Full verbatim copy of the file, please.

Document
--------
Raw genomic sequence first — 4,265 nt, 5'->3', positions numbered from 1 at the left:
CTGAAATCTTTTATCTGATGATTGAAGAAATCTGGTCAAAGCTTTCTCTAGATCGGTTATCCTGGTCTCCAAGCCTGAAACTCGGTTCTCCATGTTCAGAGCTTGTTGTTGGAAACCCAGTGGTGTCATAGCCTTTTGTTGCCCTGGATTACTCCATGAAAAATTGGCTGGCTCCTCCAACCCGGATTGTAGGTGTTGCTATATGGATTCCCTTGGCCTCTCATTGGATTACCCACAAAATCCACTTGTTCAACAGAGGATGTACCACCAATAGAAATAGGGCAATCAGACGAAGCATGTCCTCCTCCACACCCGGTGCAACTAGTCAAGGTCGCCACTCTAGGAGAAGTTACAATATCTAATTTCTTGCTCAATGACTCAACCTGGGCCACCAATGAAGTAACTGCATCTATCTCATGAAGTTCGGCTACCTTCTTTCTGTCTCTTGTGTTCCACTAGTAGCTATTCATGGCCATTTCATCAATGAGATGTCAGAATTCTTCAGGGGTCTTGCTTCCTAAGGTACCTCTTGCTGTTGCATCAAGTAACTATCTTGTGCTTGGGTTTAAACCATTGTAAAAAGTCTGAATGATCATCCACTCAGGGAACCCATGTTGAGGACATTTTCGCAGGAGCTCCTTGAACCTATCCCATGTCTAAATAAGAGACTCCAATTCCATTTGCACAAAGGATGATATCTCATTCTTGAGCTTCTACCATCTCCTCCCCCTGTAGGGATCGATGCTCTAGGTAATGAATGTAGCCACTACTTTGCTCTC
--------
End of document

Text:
Raw genomic sequence first — 4,265 nt, 5'->3', positions numbered from 1 at the left:
CTGAAATCTTTTATCTGATGATTGAAGAAATCTGGTCAAAGCTTTCTCTAGATCGGTTATCCTGGTCTCCAAGCCTGAAACTCGGTTCTCCATGTTCAGAGCTTGTTGTTGGAAACCCAGTGGTGTCATAGCCTTTTGTTGCCCTGGATTACTCCATGAAAAATTGGCTGGCTCCTCCAACCCGGATTGTAGGTGTTGCTATATGGATTCCCTTGGCCTCTCATTGGATTACCCACAAAATCCACTTGTTCAACAGAGGATGTACCACCAATAGAAATAGGGCAATCAGACGAAGCATGTCCTCCTCCACACCCGGTGCAACTAGTCAAGGTCGCCACTCTAGGAGAAGTTACAATATCTAATTTCTTGCTCAATGACTCAACCTGGGCCACCAATGAAGTAACTGCATCTATCTCATGAAGTTCGGCTACCTTCTTTCTGTCTCTTGTGTTCCACTAGTAGCTATTCATGGCCATTTCATCAATGAGATGTCAGAATTCTTCAGGGGTCTTGCTTCCTAAGGTACCTCTTGCTGTTGCATCAAGTAACTATCTTGTGCTTGGGTTTAAACCATTGTAAAAAGTCTGAATGATCATCCACTCAGGGAACCCATGTTGAGGACATTTTCGCAGGAGCTCCTTGAACCTATCCCATGTCTAAATAAGAGACTCCAATTCCATTTGCACAAAGGATGATATCTCATTCTTGAGCTTCTACCATCTCCTCCCCCTGTAGGGATCGATGCTCTAGGTAATGAATGTAGCCACTACTTTGCTCTC